Famous bretons in the Australian history
(Page in English only)

Aleno de Saint Aloüarn, Louis Francois Marie (1738 - 1772)
Also known as Aleno De St Allouarn
Born in 1738 at Guengat, Finistère, France

Mariner and Explorer. As part of the Admiral De Kerguelen-Trémarec expedition, the mariner and explorer De Saint Aloüarn, commander of the Gros Ventre, reached Cape Leeuwin in Western Australia in March 1772. He then sailed north to Shark Bay, where he buried an act of Possession (found on 16 January 1998), claiming possession of the west coast of New Holland for the King of France (Louis XV). Early September 1772, the Gros Ventre finally arrived back in Mauritius, but De Saint Aloüarn was ailing fast and died on 27 October 1772 in Port Louis, Ile de France (Mauritius). The expedition’s results were not followed up in France.
The Saint Allouarn Islands are a group of islands and rocks south east of Cape Leeuwin in Western Australia


Champion de Crespigny, Philip (1850 - 1927)
Born on 4 January 1850 at St Malo, Brittany, France

Banker. General Manager of the State Bank of Victoria from 1916.


Guynot de Boismenu, Alain Marie (1870 - 1953)
Born on 27 December 1870 at St Malo, Brittany, France

Catholic missionary bishop. Vicariate apostolic of Papua from 1922. Archbishop of Claudiopolis in Honoriade in 1945. He promoted primary and technical education, and pupils increased from 800 in 1898 to 7000 in 1945. By 1932 forty-eight 'graduates' were employed by the Papuan administration. Education was in English to ensure ability to participate in the wider community. His grave at Kubuna, Papau is a place of pilgrimage.


Huon de Kermadec, Jean-Michel (1748 - 1793)
Born on 12 September 1748 in the Manoir du Tromeur, Bohars, near Brest, Finistère, France

Mariner and Explorer. Commander of the Espérance, as part of Admiral Bruny D'Entrecasteaux's expedition in the southern hemisphere. Bruny D'Entrecasteaux named the Huon River in Tasmania and the Kermadec Islands, north-east of New Zealand, after him.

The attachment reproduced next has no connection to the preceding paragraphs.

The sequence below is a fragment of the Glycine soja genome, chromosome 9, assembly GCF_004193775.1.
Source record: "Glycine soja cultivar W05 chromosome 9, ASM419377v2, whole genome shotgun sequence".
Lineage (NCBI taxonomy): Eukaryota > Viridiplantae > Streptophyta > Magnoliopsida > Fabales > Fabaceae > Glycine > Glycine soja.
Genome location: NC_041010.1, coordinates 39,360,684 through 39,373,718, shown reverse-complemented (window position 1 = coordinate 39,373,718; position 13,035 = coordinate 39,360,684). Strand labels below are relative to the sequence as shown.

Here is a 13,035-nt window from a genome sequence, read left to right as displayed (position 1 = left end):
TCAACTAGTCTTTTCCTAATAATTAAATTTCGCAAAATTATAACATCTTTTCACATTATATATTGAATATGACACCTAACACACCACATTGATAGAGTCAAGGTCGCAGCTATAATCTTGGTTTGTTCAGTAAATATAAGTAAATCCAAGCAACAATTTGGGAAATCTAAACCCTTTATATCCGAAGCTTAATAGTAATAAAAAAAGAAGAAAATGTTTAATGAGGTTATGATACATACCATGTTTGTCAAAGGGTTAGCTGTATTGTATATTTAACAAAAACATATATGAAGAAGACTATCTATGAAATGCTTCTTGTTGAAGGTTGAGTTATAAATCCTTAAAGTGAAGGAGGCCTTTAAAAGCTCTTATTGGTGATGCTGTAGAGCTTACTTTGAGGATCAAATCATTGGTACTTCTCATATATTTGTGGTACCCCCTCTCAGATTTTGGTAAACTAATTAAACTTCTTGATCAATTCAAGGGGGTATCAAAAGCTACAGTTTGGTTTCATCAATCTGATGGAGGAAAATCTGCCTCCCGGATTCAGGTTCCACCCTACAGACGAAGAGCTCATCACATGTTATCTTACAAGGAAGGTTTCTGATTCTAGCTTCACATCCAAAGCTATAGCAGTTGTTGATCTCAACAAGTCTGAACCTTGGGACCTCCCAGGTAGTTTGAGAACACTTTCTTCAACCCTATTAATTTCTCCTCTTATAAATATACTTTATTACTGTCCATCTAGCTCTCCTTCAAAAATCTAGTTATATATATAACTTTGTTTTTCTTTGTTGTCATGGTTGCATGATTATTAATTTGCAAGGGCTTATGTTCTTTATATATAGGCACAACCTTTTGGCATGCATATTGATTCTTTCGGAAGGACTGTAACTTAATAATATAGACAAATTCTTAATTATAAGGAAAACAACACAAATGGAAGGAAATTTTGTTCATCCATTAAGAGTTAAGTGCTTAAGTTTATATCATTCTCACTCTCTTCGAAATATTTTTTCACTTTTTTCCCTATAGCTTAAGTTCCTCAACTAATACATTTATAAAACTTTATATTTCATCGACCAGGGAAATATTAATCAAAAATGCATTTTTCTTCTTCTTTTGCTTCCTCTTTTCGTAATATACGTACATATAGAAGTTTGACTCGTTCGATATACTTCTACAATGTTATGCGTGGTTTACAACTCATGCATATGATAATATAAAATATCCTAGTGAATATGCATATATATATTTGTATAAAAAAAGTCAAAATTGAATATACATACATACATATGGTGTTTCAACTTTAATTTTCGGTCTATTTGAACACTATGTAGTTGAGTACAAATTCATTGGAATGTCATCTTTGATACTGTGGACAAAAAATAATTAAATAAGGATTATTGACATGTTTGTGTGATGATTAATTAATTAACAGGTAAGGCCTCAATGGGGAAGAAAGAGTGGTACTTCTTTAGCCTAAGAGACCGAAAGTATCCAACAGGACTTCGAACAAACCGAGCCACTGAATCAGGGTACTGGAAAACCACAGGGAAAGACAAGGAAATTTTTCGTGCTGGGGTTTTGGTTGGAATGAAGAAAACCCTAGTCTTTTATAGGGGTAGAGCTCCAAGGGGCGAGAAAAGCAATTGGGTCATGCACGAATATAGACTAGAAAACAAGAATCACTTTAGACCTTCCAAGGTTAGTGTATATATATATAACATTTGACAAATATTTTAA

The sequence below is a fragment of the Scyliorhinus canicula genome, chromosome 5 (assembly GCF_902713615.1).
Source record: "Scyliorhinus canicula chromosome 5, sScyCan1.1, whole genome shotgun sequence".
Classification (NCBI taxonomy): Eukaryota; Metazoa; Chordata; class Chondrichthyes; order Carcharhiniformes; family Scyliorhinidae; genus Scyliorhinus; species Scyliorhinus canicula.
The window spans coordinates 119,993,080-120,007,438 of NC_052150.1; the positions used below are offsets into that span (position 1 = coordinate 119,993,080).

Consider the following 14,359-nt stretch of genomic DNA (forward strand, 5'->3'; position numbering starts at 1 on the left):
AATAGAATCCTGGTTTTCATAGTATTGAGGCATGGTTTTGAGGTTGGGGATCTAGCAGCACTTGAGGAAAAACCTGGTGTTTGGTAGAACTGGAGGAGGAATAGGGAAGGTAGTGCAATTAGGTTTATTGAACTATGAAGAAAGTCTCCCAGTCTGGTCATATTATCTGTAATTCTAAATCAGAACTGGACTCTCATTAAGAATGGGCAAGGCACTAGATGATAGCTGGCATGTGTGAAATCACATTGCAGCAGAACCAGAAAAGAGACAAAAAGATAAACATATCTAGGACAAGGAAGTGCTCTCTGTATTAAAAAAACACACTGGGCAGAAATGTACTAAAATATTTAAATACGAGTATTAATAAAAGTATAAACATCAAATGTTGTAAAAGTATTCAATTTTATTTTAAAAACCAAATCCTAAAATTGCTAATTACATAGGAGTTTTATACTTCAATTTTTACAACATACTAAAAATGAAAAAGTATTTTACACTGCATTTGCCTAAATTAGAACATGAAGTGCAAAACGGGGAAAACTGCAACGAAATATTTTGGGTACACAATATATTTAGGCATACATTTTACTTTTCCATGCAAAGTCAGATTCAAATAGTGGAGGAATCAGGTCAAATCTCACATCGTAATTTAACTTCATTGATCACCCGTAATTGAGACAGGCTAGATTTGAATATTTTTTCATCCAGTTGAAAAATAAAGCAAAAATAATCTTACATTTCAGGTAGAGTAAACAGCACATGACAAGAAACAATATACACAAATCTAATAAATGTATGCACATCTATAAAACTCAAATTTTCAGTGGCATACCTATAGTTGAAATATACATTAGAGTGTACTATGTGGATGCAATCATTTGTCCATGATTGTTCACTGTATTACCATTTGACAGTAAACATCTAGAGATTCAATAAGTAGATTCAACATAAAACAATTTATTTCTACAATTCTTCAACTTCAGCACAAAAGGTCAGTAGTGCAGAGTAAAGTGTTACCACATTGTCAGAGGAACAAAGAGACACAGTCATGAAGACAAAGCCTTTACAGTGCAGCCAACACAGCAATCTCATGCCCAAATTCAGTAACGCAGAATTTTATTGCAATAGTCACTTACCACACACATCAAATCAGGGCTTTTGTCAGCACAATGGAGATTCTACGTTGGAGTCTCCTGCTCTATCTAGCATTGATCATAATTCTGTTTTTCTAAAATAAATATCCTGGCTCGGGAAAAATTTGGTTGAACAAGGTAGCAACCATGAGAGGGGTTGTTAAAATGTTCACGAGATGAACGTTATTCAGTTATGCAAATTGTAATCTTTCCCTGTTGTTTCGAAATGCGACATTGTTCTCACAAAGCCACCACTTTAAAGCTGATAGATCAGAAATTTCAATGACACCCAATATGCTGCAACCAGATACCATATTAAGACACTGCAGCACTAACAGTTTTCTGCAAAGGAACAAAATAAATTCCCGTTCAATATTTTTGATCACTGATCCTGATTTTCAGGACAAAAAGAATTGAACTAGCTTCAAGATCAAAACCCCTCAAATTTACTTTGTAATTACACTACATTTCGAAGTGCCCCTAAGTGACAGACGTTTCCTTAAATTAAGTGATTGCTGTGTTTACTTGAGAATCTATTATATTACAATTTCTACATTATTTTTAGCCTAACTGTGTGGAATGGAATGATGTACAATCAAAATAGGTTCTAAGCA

Huon de Kerilleau, Gabriel Louis Marie (1769 - 1828)
Born on 17 April 1769 at St-Pol-de-Léon, Brittany.

Soldier, tutor and pioneer. Arrived in Sydney as a private soldier' in the Surprize in October 1794.  He was tutor to John Macarthur's sons. 'A Catholic Gentleman and Scholar', he was held in high esteem by most of the early governors and regularly visited Government House.
Governor Macquarie granted him 400 acres (162 ha) at Narellan which he called Buckingham. In 1823 Huon de Kerilleau received a ticket-of-occupation for an area of 3000 acres (1214 ha) near Bungonia; in 1825 he was allowed to buy 1000 at 5s. an acre at near-by Corrundaroo.


Le Rennetel, Pierre François (1851 - 1904)
Born on 30 April 1851 in the parish of La Boussac, Brittany, France

Marist Father. Parish priest at St Patrick's Church Hill in Sydney centre.
Extraordinary tributes testify to his popularity. After a funeral attended by an estimated 40,000 people he was buried in Waverley cemetery.


Rays, Marquis de (1832 - 1893)
Born on 2 January 1832 at Quimerc'h in Finistère, France

Speculator and Romantic.  In 1877 he declared himself 'King Charles of New France', an area that extended from eastern New Guinea to the Solomon Islands. 'New France' contributed to Australian sensitivity to the dangers of a northern threat, culminating in the declaration of the British New Guinea Protectorate in 1884.

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